Again, there are not many Curry level players; teams should have a “what if” plan. Including contenders.

That is very different than saying Curry is going to leave the Warriors — nobody around the league sees that as likely. Nobody expects a “poisonous” Durant/Curry relationship. Everyone expects Curry to re-sign for the max with the Warriors. The man just recruited Durant, now he’s going to bolt?

But like a Boy Scout, a team is always prepared. So they should have that plan, just don’t count on it for a primary option.

Kings GM Vlade Divac on Rudy Gay’s communication complaints: ‘He has my number’

Vlade Divac
AP Photo/Rich Pedroncelli
8 Comments

Rudy Gay complained about how the Kings are handling the trade rumors swirling around him.

Sacramento general manager Vlade Divac, via James Ham of CSN California:

“He has my number,” Divac told CSN California. “If I do something, I will call him. Obviously, if I didn’t call him, we didn’t do anything.”

“Look, I was a player, 16-17 years in the league, nobody called me everyday and tell me what management is doing,” Divac said. “Management was doing their job. If something big happened, they called and told me. Obviously, nothing big happened (so) I’m not going to call anybody.”

I suppose Divac can take that tack. He’s obviously not obligated to provide Gay regular updates.

But the Kings already have a reputation for putting their players in bleak positions. This doesn’t help.

Even if Divac feels calling Gay is going out of his way, so what? The alternative — Gay either coming to training camp unhappy or spreading word of Sacramento’s mistreatment of players to his new teammates after a trade — is far worse.

It’s not enough for Divac to just wait for Gay to call him — especially because Divac might not be as reliable with the phone as he thinks.

Union to fund health insurance for retired NBA players

LOS ANGELES, CA - FEBRUARY 23:  Professional basketball player Chris Paul commentates during the CP3 PBA Celebrity Invitational Charity Bowling Tournament presented by GoBowling.com at Lucky Strike Lanes at L.A. Live on February 23, 2016 in Los Angeles, California.  (Photo by Imeh Akpanudosen/Getty Images for Professional Bowlers Association)
Imeh Akpanudosen/Getty Images for Professional Bowlers Association
3 Comments

The National Basketball Players Association has talked for more than a year about covering medical expenses for retired players.

Today, the union announced a formal plan.

NBPA release:

The National Basketball Players Association (NBPA) announced today that its player representatives have voted unanimously to fund health insurance for all retired NBA players with at least three years of service in the league. This program is the first of its kind among North American professional sports. It also exemplifies the NBPA’s focus on the health and welfare of its current, retired and future members.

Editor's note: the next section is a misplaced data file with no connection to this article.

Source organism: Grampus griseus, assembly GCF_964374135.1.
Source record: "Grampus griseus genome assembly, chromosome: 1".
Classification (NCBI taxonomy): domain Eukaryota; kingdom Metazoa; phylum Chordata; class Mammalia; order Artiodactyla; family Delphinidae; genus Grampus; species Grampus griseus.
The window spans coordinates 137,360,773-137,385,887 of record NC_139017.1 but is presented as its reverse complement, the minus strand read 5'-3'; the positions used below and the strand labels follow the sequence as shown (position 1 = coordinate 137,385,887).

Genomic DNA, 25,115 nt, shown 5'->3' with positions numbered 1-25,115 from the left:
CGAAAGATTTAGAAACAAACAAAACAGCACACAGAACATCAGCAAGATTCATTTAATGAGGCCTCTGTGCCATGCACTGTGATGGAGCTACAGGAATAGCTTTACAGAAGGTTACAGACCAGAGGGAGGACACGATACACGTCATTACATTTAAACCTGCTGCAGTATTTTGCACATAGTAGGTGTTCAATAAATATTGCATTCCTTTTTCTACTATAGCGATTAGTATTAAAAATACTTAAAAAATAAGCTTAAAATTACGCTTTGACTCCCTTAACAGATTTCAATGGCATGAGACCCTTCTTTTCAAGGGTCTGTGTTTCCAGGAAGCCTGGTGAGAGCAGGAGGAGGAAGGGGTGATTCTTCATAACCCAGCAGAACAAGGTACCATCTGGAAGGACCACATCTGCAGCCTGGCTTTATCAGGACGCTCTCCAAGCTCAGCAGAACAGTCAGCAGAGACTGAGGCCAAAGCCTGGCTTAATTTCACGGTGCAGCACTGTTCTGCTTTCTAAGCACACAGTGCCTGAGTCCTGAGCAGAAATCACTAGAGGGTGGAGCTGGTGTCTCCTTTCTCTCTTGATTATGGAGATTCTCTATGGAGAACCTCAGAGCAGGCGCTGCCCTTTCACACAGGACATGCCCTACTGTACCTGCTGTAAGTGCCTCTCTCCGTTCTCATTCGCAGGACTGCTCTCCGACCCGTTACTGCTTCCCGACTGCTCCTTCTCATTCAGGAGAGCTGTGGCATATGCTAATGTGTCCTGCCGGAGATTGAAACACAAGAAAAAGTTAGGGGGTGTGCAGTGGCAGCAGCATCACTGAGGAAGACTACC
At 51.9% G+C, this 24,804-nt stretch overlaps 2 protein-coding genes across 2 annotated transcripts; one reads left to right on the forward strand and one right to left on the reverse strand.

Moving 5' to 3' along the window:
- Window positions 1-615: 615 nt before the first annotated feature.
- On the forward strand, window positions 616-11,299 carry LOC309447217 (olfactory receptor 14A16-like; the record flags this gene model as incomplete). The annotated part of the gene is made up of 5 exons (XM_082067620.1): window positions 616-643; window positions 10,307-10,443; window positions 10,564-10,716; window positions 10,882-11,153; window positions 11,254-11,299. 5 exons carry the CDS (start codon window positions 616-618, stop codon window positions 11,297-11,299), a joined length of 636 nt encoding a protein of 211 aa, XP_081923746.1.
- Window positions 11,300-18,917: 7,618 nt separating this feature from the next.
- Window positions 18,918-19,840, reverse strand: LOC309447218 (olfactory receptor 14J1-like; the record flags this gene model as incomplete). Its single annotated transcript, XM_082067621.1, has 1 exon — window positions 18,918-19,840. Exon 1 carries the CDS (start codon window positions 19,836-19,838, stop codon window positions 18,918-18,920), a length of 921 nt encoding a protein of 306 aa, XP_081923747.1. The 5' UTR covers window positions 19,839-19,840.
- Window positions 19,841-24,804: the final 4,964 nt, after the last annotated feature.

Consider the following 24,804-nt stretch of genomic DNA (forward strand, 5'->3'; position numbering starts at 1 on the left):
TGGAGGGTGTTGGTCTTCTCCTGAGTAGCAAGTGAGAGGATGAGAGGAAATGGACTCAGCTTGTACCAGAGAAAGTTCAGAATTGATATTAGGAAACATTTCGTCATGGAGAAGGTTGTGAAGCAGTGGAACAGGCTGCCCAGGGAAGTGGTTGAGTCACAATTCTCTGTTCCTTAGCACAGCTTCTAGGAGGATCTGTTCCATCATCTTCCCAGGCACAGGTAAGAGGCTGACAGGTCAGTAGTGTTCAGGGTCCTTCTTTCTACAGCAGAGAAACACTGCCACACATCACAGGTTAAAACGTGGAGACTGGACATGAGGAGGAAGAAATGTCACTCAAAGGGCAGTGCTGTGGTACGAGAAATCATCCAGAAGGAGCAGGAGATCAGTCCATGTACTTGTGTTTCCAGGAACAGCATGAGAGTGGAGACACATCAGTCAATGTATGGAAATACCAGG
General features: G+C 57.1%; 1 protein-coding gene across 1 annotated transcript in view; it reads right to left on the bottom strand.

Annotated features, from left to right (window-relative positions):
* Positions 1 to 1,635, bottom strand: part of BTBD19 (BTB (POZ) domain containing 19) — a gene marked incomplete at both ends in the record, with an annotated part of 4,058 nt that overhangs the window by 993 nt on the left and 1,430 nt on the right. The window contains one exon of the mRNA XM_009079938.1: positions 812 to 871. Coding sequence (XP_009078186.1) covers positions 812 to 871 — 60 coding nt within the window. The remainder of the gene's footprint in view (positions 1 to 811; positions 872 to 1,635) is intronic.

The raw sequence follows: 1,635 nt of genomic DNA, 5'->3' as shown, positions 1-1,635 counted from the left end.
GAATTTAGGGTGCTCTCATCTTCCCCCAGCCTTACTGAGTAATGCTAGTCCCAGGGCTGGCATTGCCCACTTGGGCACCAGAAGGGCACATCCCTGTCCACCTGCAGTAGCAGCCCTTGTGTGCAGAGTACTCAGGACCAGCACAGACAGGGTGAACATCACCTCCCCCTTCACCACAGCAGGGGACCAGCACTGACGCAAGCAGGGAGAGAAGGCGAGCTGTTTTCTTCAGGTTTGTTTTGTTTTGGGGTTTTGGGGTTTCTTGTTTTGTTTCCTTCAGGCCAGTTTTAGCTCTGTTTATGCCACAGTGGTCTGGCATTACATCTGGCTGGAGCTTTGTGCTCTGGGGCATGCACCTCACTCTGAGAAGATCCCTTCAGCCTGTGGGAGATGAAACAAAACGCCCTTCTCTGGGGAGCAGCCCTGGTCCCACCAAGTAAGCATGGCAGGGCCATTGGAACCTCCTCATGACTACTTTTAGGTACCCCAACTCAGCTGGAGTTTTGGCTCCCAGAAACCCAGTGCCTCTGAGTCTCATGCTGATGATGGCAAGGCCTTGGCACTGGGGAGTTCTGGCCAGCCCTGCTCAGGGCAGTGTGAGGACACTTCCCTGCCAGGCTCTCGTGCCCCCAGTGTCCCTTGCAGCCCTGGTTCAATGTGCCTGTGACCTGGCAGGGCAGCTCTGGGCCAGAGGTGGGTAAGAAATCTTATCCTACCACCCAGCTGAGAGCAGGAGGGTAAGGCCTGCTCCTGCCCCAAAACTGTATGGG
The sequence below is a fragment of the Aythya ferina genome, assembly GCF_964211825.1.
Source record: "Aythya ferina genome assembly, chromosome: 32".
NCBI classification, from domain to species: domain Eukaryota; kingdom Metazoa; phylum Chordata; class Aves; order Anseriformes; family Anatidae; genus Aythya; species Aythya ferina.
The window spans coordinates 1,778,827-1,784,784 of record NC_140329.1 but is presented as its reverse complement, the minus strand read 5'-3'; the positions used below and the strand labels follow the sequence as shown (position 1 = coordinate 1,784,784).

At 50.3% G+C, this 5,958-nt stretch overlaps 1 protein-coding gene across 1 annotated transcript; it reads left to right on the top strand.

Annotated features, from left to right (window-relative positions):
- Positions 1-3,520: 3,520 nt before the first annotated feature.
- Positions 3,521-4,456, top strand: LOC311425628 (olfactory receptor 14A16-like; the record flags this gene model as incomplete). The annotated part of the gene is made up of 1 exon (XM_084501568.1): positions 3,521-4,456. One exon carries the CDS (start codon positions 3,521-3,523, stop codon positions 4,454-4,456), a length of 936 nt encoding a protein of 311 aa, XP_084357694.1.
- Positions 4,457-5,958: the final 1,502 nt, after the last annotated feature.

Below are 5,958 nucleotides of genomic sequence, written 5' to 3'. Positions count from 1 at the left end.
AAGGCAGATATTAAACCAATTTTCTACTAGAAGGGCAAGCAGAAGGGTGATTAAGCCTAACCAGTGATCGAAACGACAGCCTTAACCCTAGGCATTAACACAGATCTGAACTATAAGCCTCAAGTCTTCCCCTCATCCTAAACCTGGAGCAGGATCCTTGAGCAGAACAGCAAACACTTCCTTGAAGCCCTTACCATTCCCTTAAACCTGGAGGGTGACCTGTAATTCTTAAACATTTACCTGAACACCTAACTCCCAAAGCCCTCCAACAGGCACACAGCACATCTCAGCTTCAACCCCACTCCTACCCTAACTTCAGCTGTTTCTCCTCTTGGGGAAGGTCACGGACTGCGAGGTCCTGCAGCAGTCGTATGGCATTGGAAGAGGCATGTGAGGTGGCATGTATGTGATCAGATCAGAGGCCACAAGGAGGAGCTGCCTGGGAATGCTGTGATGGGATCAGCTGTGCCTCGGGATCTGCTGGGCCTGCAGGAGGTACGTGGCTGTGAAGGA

“The game has never before been more popular, and all the players in our league today recognize that we’re only in this position because of the hard work and dedication of the men who came before us,” said Chris Paul, NBPA President and nine-time All-Star. “It’s important that we take care of our entire extended NBA family, and I’m proud of my fellow players for taking this unprecedented step to ensure the health and well-being of our predecessors.”

The unanimous vote – which took place during the NBPA Summer Meeting in New York on June 26 – established a multi-faceted health insurance program through UnitedHealthcare, the country’s leading health benefits provider. The current proposal includes:

  • Retired players with between three and six years of NBA service time but who are not yet eligible for Medicare would be offered a plan that includes medical, hospital and prescription drug coverage with modest out-of-pocket costs for deductibles and co-pays;

  • Those with between seven and nine years of service would be offered the same coverage with even lower out-of-pocket costs;

  • Retired players with at least 10 years of service would be offered the same coverage as the seven-to-nine year players, and would include coverage for their entire family;

  • Retired players with three-nine years of service who are eligible for Medicare would be offered a $0 deductible and $0 co-pay plan along with a low-cost prescription drug plan; those with 10+ years of service to receive this coverage for themselves and their spouse.

  • The open enrollment period for retired players would begin this fall, with coverage beginning on January 1, 2017.

This is a good thing.

It also could become a bargaining point in Collective Bargaining Agreement negotiations. Should current players face the entire burden of insuring retired players, or should owners split the cost? (The fact that the question is even being posed paints players in a positive light.)

But back to the bigger point: This is a good thing. It’ll help retired players who need it, retired players who helped position the current generation to afford this. Kudos to the union for stepping up.